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Church Politics

I don’t believe that there is a separation of church and state. If you are a member of church and you vote, you know what I mean.

I have been visiting various churches for several weeks with a candidate who I am hoping will be elected to office in a few days. There is nothing is wrong with this as far as I can tell. We are both Christians, we come for church school and stay for the service. We worship and we don’t talk about politics. We are introduced as any new visitor might be and mention is made that the candidate is offering himself for public service. Other than that we a just like any other visitors. We have attended a diverse variety of churches, diverse both culturally and theologically. Everywhere we went we were welcomed, had a good time at the Bible study and the service which focused almost exclusively on spiritual matters. But last Sunday we attended the Bethel Institutional Baptist Church under the preaching of Bishop Rudy W. McKissick, Junior and, of all people, the Reverend Al Sharpton.

Things I heard there were startling.

In Bethel, I heard McKissick say a few times that I was in a “Black” church. He said that everyone had to vote because "otherwise ‘they’ were going to shut it down.” I heard Sharpton say that Obama shouldn’t be blamed and that “Obama didn’t say ‘yes I can’ but ‘yes we can.’" When I heard these things I felt that I and “my kind” were not welcome.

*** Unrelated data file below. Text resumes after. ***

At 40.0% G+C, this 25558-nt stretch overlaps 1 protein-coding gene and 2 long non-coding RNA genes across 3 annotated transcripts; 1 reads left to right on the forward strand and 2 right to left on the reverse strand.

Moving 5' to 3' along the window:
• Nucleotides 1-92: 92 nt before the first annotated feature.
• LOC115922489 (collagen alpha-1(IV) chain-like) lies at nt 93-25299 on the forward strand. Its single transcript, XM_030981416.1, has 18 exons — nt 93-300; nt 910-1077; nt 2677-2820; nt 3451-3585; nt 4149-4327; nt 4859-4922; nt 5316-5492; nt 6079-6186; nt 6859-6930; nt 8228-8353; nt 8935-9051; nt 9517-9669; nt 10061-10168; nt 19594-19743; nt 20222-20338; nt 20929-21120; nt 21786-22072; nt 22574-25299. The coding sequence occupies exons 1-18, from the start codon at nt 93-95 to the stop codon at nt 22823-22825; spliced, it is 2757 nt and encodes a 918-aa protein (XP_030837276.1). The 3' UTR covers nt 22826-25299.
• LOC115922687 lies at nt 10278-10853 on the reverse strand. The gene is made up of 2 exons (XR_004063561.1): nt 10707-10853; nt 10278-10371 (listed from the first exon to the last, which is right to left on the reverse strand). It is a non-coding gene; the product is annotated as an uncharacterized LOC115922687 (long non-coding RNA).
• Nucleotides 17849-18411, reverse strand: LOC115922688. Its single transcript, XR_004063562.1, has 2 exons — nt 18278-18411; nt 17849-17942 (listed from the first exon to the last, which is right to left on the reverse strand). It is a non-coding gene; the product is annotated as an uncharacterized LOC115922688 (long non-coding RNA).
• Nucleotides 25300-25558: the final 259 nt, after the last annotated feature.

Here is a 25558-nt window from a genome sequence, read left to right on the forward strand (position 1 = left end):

So no one will be mistaken, I want to say that the Bethel Institutional Baptist Church is a fine Baptist church full of wonderful Christian people. The Gospel of Jesus the Christ was solidly preached both by Bishop McKissick, Jr., and delightfully by the Reverend Al Sharpton. It was wonderful to find out that even if we disagree most strenuously on political issues yet he is my brother in Christ. As an eclectic lover of music, I found the song service exhilarating and the choir inspirational. In the Bible study I found a bunch of old men just like me who love the Lord and the Word of God. Everyone was gracious and loving and friendly.

There is an old joke about the priest, who during the homily exhorts the congregation to “not to forget to vote on re-election day.” Well fine. If a pastor wants to express his own political viewpoint around election time he should be able to, but he might consider doing it gently so as not to offend those of a differing opinion. A pastor should preach the Gospel fearlessly not caring if he offends anyone. However, when it comes to politics he would do well to remember that “there is none righteous, no not one.” James Madison writes in Federalist 51: “If men were angels, no government would be necessary.” So in church at least I think it is a good idea to remember that neither side has all the answers.

When Bishop McKissick, Jr. says “they are going to shut it down” he cannot be talking about anybody but the Republicans unless, of course, he is only talking about the patriots. For it is becoming obvious that one way or another we are going to shut it down, before we are robbed of all our money by a government that has been out of control for decades. Now surely there had to be a few Republicans in that crowd, I think perhaps more than a few. But it is impolite to interrupt a preacher you see, when just anybody can throw a tomato at a politician.

It is offensive for an anointed believer in Jesus Christ, to be referred to as “they.” I have as much right to be in that church whether I am a Democrat or a Republican, and I am just as much a part of the priesthood of believers as McKissick or Sharpton. He knew I was there, he could have just as well said I was going to shut it down, because I am. But then of course he would have had to give me an opportunity to tell the congregation what “it” was.